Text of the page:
Join us on a 7-stop roadtrip in search of Missouri’s history, food & wine, people, and much more!

Columbia Hermann Lebanon Lexington Macon Warrensburg Warsaw

EDITORIAL & ART Managing Editor Jonas Weir Creative Director Andrew Barton Art Director Sarah Herrera Contributing Editor Martin W. Schwartz Associate Art Director Thomas Sullivan Graphic Designer and Staff Photographer Harry Katz Calendar Editor Amy Stapleton Contributing Writers Amy Burger, Lisa Waterman Gray, Susan Manlin Katzman, Wade Livingston, Kelly Moffitt, Eddie O'Neill, Ron Soodalter, Alex Stewart, Tom Uhlenbrock Columnist Ron W. Marr Contributing Photographers Molly Beale, J. Stephen Conn, George Denniston, Tammi Elbert, Lisa Waterman Gray, Peter Merholz, David Wright Contributing Illustrator Meredith Wilson MARKETING • 800-492-2593 Sales and Marketing Associate Mike Edison, 646-588-5057 Sales and Marketing Associate Jim Negen, 855-484-7200 Advertising Coordinator Sue Burns Circulation Manager Amy Stapleton DIGITAL MEDIA MissouriLife.com, Missouri eLife, Facebook, Twitter Director Jonas Weir Editor Sarah Herrera Missouri Lifelines Harry Katz TO SUBSCRIBE OR GIVE A GIFT AND MORE Use your credit card and visit MissouriLife.com or call 800-492-2593, ext. 101 or mail a check for $19.99 (for 6 issues) to: Missouri Life, 501 High Street, Ste. A, Boonville, MO 65233-1211 Change address Visit MissouriLife.com

If you missed the first season of KMOS presents Missouri Life, you can catch it on KMOS every Thursday at 8 p.m.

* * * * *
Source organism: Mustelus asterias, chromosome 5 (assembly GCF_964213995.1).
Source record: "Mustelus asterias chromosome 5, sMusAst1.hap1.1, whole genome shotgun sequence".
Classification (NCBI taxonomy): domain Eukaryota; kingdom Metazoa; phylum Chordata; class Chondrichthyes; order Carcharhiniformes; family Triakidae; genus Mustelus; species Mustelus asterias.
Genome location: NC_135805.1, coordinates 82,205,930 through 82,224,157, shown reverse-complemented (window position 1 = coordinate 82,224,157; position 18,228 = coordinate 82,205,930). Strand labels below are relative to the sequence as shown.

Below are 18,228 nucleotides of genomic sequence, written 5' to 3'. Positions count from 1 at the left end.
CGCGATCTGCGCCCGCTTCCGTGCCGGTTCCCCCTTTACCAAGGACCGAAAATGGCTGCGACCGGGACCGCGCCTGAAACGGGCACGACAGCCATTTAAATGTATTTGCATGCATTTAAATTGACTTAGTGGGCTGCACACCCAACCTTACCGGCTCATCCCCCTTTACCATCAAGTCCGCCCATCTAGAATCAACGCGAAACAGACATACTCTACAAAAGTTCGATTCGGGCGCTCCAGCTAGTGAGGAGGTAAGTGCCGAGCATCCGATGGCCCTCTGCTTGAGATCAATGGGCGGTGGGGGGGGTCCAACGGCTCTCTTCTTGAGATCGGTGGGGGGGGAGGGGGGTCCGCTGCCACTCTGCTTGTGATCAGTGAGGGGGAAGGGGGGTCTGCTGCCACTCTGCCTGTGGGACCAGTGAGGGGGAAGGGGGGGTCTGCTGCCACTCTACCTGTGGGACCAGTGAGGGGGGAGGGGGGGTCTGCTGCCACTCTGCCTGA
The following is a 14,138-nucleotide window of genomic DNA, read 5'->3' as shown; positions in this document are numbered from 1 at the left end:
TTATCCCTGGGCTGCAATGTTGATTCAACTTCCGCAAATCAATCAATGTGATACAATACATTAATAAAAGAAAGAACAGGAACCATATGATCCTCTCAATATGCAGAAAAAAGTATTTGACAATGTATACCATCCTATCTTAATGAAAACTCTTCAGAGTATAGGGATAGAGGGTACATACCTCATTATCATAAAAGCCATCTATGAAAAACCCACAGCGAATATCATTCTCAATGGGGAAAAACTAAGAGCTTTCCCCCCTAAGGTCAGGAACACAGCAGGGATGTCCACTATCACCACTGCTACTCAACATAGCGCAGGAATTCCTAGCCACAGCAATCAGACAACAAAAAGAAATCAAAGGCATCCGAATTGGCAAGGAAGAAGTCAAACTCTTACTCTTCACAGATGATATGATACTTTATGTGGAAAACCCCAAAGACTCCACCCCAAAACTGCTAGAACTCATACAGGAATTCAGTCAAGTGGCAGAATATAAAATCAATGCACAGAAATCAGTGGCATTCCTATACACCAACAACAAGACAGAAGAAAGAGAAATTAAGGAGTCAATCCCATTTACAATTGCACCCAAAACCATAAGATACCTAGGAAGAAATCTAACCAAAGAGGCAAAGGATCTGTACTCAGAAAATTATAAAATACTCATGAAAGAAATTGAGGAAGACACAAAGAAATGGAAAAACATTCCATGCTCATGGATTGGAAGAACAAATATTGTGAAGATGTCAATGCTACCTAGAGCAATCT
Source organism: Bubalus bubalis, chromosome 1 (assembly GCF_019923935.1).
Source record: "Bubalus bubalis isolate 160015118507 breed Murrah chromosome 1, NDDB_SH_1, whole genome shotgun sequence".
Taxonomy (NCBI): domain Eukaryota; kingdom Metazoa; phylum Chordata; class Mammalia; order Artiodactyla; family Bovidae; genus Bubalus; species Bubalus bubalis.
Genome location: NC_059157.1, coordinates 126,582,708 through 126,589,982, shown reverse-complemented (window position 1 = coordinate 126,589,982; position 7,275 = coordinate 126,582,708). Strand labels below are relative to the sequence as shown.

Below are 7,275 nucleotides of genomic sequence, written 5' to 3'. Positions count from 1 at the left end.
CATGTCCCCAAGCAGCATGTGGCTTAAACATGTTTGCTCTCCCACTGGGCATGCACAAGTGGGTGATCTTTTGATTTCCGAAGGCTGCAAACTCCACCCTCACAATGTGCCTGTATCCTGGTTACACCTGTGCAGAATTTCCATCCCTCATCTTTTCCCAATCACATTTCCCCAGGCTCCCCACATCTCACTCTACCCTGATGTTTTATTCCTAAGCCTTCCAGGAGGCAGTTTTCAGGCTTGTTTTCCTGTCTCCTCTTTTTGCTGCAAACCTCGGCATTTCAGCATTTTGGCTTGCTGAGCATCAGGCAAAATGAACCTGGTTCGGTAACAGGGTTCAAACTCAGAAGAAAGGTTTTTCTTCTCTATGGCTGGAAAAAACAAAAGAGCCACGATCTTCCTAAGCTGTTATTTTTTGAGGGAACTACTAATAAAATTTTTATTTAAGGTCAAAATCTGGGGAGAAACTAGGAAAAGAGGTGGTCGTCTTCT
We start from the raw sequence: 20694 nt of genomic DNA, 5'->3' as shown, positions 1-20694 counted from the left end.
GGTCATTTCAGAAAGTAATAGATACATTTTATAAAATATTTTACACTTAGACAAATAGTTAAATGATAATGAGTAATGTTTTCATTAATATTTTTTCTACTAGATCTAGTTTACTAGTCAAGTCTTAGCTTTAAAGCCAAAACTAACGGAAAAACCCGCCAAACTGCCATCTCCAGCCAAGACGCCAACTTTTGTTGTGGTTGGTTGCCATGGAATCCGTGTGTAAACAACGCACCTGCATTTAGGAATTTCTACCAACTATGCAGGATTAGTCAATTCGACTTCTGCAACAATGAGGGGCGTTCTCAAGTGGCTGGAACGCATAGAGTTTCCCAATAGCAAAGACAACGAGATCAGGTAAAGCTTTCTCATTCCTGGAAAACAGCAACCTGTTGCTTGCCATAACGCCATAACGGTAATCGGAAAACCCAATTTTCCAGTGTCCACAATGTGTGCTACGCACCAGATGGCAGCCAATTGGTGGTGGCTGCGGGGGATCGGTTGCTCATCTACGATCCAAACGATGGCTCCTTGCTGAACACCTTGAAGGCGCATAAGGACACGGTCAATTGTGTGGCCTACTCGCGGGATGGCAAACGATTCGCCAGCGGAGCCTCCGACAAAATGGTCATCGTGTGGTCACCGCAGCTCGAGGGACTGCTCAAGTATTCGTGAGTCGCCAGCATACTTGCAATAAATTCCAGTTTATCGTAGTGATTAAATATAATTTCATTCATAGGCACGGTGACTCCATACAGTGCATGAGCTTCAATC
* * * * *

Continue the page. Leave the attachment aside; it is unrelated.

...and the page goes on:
OTHER INFORMATION Custom Publishing For your special publications, call 800-492-2593, ext. 106 or email Greg.Wood@MissouriLife.com. Back Issues Order from website, call, or send check for $10.50.

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Wine Country Getaways Vintage Charm


Timeless Beauty


Traditional Holiday Markets First Two Weekends of December

Chocolate Wine Trail

The Perfect Valentine’s Getaway Third Weekend of February


Showcasing the Best of the Wurst Third Weekend of March 2016

800.932.8687 | VisitHermann.com WINERIES • B&Bs • HISTORIC DISTRICT • DAILY AMTRAK STOPS

Enjoy a wonderful getaway.

If you’re expecting a great time, make Cape Girardeau your destination. From the great outdoors and family fun to relaxing escapes and historic sites, Cape Girardeau is sure to please. Plan your getaway at VisitCape.com or call 800·777·0068.